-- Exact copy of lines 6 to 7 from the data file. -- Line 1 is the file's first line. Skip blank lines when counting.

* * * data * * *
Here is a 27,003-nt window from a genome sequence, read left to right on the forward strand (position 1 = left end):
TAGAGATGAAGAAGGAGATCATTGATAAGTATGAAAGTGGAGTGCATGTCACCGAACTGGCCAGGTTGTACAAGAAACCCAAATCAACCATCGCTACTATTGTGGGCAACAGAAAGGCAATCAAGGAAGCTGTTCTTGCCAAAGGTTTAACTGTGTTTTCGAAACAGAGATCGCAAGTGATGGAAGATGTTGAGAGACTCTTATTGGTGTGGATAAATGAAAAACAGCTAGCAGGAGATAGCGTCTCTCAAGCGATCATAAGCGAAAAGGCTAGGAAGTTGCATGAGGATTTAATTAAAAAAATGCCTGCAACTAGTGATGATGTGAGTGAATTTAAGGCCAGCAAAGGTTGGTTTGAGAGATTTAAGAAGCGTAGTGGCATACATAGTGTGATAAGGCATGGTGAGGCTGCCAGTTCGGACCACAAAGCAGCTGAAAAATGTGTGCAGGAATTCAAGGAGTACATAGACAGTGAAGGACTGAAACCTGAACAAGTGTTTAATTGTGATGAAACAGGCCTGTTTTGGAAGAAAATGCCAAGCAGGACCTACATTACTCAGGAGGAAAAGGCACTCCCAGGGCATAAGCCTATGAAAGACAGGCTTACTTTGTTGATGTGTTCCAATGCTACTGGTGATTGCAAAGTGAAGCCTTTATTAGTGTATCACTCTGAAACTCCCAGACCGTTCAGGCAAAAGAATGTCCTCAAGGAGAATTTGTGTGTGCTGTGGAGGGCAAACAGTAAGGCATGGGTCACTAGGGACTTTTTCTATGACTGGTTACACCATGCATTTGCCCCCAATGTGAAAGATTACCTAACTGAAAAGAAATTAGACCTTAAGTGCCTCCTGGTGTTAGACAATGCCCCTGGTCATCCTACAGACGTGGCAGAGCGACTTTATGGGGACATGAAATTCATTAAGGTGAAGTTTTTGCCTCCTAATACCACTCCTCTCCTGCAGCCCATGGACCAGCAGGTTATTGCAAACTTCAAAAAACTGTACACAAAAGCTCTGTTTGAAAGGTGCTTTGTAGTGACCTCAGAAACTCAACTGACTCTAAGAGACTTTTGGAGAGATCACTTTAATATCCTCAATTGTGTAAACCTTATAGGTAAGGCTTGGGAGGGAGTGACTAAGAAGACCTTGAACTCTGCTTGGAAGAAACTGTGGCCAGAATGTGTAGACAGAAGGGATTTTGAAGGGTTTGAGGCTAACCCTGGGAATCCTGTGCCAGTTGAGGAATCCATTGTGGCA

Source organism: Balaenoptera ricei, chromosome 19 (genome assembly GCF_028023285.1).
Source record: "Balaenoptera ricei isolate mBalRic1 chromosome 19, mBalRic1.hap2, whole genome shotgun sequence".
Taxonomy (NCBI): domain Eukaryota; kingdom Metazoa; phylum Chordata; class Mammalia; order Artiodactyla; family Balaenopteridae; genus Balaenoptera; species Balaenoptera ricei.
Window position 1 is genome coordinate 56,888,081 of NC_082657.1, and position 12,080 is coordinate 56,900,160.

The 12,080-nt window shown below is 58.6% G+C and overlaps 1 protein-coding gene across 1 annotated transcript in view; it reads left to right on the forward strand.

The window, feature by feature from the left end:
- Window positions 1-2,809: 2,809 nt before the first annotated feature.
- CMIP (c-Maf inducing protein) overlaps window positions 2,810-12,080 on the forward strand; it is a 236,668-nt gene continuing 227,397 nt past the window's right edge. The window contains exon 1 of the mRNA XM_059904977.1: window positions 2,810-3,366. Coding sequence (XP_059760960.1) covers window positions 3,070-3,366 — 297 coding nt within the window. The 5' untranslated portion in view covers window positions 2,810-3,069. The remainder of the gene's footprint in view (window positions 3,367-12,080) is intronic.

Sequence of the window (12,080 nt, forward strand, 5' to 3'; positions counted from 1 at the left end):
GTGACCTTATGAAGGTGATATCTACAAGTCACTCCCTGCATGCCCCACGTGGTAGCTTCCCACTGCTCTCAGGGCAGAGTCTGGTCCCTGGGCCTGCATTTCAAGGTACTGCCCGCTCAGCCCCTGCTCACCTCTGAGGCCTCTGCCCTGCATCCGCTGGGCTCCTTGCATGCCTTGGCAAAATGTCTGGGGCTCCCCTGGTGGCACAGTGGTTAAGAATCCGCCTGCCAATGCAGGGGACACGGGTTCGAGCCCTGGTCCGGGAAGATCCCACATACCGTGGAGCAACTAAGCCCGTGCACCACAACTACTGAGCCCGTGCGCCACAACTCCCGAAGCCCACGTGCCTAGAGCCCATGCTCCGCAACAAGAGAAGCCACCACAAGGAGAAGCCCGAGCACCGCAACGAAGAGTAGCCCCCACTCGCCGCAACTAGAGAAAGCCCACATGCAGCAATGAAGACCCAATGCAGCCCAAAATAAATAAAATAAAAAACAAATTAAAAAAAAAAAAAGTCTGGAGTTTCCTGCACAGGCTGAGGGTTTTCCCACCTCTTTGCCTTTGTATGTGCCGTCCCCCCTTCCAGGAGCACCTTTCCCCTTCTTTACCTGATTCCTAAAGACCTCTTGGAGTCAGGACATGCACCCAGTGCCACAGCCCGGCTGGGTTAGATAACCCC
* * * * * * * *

Window position 1 is genome coordinate 56,888,081 of NC_082657.1, and position 12,080 is coordinate 56,900,160.

The 12,080-nt window shown below is 58.6% G+C and overlaps 1 protein-coding gene across 1 annotated transcript in view; it reads left to right on the forward strand.